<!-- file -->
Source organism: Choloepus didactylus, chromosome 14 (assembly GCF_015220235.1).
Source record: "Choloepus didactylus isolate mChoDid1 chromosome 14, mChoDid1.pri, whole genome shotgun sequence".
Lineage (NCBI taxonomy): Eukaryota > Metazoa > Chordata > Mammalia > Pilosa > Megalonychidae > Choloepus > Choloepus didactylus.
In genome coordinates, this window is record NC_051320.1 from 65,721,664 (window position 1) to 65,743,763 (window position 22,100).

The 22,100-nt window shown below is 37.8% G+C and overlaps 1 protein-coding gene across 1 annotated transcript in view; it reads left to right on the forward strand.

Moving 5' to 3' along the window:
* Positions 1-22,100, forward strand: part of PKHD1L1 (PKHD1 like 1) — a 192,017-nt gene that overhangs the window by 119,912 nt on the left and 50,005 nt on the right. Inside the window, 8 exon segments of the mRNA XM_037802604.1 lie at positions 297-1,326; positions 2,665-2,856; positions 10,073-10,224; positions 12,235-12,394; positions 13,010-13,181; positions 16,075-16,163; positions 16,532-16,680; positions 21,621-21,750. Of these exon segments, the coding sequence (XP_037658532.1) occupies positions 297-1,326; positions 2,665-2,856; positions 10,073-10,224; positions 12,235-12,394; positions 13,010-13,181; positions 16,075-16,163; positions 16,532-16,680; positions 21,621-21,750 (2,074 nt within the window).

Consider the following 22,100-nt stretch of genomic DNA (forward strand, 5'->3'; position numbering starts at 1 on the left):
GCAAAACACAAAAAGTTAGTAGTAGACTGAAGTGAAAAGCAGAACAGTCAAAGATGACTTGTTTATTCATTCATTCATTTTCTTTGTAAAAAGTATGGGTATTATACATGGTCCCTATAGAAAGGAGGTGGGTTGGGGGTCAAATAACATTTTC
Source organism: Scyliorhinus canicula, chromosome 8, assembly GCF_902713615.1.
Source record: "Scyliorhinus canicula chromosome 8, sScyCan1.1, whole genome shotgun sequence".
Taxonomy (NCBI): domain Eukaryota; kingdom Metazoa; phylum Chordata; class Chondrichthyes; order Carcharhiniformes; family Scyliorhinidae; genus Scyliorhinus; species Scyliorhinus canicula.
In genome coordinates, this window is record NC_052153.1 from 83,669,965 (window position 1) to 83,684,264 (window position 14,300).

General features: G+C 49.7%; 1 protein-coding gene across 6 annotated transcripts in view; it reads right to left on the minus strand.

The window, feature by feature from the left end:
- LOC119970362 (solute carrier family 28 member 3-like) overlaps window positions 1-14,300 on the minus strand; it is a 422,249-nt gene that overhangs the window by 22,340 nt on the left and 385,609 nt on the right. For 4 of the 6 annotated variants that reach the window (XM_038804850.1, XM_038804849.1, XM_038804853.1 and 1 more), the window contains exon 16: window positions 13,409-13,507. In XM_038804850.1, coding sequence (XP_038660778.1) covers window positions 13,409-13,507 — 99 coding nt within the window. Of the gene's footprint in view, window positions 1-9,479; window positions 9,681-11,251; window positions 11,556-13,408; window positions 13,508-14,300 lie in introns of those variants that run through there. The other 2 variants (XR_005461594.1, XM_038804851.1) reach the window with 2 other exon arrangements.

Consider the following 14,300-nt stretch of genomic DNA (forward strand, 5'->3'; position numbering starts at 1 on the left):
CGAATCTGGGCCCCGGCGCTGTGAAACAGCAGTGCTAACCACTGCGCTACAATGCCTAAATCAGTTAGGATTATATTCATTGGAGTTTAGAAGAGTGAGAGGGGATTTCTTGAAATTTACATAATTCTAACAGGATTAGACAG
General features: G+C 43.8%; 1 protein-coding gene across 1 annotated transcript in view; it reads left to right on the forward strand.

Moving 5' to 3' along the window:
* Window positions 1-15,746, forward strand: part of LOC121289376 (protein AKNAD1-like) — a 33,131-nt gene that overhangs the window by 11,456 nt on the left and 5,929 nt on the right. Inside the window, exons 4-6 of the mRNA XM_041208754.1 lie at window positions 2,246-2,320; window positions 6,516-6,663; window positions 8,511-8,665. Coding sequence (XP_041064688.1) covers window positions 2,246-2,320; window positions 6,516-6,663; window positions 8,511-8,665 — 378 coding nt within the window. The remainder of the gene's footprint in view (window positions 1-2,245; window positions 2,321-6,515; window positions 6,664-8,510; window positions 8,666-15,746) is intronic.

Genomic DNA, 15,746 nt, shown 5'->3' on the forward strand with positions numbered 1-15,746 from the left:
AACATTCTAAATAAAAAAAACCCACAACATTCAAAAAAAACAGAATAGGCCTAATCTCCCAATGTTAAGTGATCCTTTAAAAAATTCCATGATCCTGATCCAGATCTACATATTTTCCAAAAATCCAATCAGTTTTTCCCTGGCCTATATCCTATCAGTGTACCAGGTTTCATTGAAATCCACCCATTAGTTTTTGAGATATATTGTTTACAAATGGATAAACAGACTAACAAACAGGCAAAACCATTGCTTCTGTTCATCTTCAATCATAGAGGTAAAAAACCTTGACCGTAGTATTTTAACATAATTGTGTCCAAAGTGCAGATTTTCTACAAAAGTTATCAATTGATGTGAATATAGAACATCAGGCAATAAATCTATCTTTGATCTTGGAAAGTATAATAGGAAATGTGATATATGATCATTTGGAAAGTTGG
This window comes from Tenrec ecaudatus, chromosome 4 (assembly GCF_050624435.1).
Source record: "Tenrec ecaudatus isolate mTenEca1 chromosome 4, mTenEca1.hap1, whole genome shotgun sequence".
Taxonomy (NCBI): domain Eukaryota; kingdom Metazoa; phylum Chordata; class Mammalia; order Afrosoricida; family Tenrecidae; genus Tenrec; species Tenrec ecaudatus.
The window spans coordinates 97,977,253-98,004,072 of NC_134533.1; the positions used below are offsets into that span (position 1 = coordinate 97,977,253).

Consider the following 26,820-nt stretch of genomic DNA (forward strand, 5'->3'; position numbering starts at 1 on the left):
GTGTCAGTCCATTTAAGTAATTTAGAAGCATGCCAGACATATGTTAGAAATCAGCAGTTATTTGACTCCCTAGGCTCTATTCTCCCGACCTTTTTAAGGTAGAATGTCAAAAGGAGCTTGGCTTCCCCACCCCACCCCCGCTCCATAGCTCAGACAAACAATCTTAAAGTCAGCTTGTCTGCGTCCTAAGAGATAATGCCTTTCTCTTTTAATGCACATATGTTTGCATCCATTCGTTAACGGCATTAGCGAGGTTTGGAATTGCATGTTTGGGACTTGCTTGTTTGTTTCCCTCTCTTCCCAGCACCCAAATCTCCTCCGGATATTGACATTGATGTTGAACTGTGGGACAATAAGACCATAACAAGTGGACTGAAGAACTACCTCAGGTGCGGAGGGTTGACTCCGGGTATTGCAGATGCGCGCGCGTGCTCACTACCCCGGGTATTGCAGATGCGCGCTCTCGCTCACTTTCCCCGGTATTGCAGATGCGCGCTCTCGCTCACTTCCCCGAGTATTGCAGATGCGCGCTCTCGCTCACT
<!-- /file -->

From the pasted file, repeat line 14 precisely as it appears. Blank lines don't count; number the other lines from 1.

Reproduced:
General features: G+C 49.7%; 1 protein-coding gene across 6 annotated transcripts in view; it reads right to left on the minus strand.